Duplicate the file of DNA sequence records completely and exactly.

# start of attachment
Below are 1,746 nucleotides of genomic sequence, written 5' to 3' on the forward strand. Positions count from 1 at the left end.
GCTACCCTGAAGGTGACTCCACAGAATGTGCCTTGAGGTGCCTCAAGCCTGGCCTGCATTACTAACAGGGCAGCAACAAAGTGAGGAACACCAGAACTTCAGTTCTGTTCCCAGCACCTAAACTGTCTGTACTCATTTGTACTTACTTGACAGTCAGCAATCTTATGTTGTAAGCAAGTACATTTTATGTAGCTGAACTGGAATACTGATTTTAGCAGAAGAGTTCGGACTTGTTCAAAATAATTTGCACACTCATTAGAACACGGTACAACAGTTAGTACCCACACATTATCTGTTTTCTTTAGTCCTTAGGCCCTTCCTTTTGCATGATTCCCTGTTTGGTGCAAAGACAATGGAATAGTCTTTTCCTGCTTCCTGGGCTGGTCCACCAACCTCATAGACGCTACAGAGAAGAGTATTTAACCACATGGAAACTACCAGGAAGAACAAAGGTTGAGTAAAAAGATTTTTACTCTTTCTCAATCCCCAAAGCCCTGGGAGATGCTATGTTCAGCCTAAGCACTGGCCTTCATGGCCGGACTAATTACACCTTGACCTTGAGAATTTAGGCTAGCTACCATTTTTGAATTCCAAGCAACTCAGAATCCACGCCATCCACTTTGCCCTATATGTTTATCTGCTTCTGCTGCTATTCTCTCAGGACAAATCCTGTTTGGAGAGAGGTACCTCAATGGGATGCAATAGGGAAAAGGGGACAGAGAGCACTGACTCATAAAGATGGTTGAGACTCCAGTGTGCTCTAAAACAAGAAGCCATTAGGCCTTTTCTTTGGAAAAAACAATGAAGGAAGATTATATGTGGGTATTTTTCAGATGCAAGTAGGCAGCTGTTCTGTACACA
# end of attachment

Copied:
Below are 1,746 nucleotides of genomic sequence, written 5' to 3' on the forward strand. Positions count from 1 at the left end.
GCTACCCTGAAGGTGACTCCACAGAATGTGCCTTGAGGTGCCTCAAGCCTGGCCTGCATTACTAACAGGGCAGCAACAAAGTGAGGAACACCAGAACTTCAGTTCTGTTCCCAGCACCTAAACTGTCTGTACTCATTTGTACTTACTTGACAGTCAGCAATCTTATGTTGTAAGCAAGTACATTTTATGTAGCTGAACTGGAATACTGATTTTAGCAGAAGAGTTCGGACTTGTTCAAAATAATTTGCACACTCATTAGAACACGGTACAACAGTTAGTACCCACACATTATCTGTTTTCTTTAGTCCTTAGGCCCTTCCTTTTGCATGATTCCCTGTTTGGTGCAAAGACAATGGAATAGTCTTTTCCTGCTTCCTGGGCTGGTCCACCAACCTCATAGACGCTACAGAGAAGAGTATTTAACCACATGGAAACTACCAGGAAGAACAAAGGTTGAGTAAAAAGATTTTTACTCTTTCTCAATCCCCAAAGCCCTGGGAGATGCTATGTTCAGCCTAAGCACTGGCCTTCATGGCCGGACTAATTACACCTTGACCTTGAGAATTTAGGCTAGCTACCATTTTTGAATTCCAAGCAACTCAGAATCCACGCCATCCACTTTGCCCTATATGTTTATCTGCTTCTGCTGCTATTCTCTCAGGACAAATCCTGTTTGGAGAGAGGTACCTCAATGGGATGCAATAGGGAAAAGGGGACAGAGAGCACTGACTCATAAAGATGGTTGAGACTCCAGTGTGCTCTAAAACAAGAAGCCATTAGGCCTTTTCTTTGGAAAAAACAATGAAGGAAGATTATATGTGGGTATTTTTCAGATGCAAGTAGGCAGCTGTTCTGTACACA